01 July 2019
Registrations for 2-wheelers (2W) and medium & heavy commercial vehicles (MHCV) fell 9% and 10% YoY (year-on-year) respectively in May19, continuing the downward trend for auto sales growth, which is seen as a key indicator for domestic consumption. OEMs also scaled back production, as demand for both new and replacement parts have declined. Citi analysts breakdown the key issues plaguing the auto industry:
Domestic demand, particularly rural demand has been hit by low agri-income, compounded by adverse weather conditions, inefficient transmission of MSP hikes and tight liquidity conditions. Additionally, a slowdown in industrial activity has affected both new truck sales and tyre/parts replacement sales owing to lower wear and tear.
The increase in allowable axle load for trucks directly contributed to a decline in demand, while the introduction of new insurance norms made purchases more expensive for consumers.
Advanced BS-VI norms, now mandatory from 1st April 2020, is viewed as a watershed event. Citi analysts estimate the impact on vehicle prices to be between 5-15%. The new norms may also result in an increase in overall imports and R&D costs for automotive parts manufacturers.
Under the revised GST guidelines, 70% of auto components are now taxed at 18% and the remaining at 28%. Given the high level of employment generated by the industry, Citi analysts expect more auto components to migrate to the 18% tax slab. There’s scope for simplification as well, for instance - tyres are taxed at 28% while tubes, when sold alone, are taxed at 18%.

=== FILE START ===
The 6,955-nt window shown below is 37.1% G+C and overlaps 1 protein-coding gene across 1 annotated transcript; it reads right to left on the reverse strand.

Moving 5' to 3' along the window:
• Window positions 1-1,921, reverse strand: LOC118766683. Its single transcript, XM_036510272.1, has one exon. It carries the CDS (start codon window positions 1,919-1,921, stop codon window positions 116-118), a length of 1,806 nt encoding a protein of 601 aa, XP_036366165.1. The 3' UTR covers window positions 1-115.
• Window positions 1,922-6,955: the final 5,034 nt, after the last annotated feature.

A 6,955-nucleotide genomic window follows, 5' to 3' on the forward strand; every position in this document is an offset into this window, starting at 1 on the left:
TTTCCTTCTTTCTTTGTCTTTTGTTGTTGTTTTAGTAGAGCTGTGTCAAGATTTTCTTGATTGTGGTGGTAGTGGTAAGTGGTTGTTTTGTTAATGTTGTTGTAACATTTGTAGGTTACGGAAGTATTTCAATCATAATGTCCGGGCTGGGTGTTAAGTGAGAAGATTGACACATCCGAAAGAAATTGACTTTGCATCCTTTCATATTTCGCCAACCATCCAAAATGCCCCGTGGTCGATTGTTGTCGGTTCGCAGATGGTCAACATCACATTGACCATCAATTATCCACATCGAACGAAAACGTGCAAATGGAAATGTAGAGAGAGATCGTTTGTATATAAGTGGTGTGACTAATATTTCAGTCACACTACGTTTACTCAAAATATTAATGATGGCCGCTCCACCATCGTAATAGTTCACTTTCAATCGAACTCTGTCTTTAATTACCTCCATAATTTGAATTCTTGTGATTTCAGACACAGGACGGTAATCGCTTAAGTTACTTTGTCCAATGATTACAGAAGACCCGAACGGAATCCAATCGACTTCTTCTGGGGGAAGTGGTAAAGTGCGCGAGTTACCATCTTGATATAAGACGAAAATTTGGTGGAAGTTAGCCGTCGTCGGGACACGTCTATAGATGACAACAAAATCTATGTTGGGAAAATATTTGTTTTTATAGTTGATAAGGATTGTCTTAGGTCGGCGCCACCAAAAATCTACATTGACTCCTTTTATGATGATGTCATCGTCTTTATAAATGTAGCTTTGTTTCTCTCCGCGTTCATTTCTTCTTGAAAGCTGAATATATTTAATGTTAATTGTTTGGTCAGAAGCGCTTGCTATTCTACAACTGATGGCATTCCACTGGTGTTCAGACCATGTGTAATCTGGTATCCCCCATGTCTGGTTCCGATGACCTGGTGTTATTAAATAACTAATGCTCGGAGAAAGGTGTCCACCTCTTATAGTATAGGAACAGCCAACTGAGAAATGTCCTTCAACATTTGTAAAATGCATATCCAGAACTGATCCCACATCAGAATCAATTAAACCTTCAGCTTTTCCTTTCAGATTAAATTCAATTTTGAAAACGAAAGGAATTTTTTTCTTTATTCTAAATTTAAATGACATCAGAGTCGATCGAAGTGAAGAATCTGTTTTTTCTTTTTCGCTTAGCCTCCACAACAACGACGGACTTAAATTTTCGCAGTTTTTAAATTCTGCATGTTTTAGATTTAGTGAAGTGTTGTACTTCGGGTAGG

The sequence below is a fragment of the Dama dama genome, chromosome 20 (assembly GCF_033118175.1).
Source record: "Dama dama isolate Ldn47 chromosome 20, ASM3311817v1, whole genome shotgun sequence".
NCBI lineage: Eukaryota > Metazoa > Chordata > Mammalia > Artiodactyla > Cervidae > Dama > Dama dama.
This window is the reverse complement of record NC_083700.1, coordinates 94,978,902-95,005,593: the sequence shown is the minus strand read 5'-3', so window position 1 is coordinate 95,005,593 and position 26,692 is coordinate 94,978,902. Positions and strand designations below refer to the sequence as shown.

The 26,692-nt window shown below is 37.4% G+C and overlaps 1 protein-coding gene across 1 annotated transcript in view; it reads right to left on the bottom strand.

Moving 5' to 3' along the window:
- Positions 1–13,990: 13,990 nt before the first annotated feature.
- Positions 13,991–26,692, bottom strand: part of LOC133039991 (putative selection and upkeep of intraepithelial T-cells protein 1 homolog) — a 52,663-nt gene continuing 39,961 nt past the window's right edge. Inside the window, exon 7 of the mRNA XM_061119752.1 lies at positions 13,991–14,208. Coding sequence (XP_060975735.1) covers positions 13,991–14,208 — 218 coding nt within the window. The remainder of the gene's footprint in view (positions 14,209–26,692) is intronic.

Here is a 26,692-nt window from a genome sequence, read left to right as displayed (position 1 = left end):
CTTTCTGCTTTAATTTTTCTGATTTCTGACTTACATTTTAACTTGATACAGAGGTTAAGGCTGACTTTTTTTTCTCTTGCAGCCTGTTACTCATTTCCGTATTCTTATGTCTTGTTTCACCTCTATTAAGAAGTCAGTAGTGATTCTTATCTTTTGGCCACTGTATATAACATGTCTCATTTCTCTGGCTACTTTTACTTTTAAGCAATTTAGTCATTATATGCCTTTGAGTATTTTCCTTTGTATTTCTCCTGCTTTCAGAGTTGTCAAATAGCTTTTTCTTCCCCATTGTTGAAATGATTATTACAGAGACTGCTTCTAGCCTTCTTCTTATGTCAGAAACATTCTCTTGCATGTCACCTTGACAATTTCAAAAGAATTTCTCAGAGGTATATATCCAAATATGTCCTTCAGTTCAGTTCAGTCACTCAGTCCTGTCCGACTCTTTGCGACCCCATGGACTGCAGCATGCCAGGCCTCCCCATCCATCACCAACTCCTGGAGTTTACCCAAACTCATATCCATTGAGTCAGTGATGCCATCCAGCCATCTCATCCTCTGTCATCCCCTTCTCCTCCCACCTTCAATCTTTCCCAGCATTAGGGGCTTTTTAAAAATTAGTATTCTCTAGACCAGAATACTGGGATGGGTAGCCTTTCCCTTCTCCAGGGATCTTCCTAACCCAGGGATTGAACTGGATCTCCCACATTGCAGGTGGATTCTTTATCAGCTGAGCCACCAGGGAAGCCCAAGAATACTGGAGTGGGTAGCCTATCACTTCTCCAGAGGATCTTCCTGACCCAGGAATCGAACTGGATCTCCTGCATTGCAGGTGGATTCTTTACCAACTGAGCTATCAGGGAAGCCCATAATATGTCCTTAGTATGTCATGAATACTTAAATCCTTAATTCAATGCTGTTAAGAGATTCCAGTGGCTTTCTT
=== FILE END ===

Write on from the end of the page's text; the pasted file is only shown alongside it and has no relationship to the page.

Global auto demand has also hit a soft patch. Exports to the US (~23% of Indian auto exports) have slowed owing to a delayed planting season, trade conflicts and moderating truck sales growth. European sales (~34% of Indian auto exports) remains weak following lower agri demand, Brexit and an anti-diesel trend.
Exports - Auto Component Industry: FY18
Source: ACMA. Note: Does not include tyres and batteries
Citi analysts expect to see a growth spurt in 2HFY20 for B2C companies with a pick-up in replacement sales for passenger vehicles and 2W tyre segments, supported by subdued raw material costs. However, for B2B companies (selling to OEMs), diversification and a change in sentiment remains key.
Nifty Auto Index has lost ~25% YoY with over half the decline incurred in the current calendar year. While the weightage of the auto sector in Nifty 50 stands at ~6%, the average exposure of Large Cap funds to auto-related companies has fallen by a quarter since the start of the calendar year.
1 Year Performance Comparison of NSE Sector Indices (as on 31st May 2019)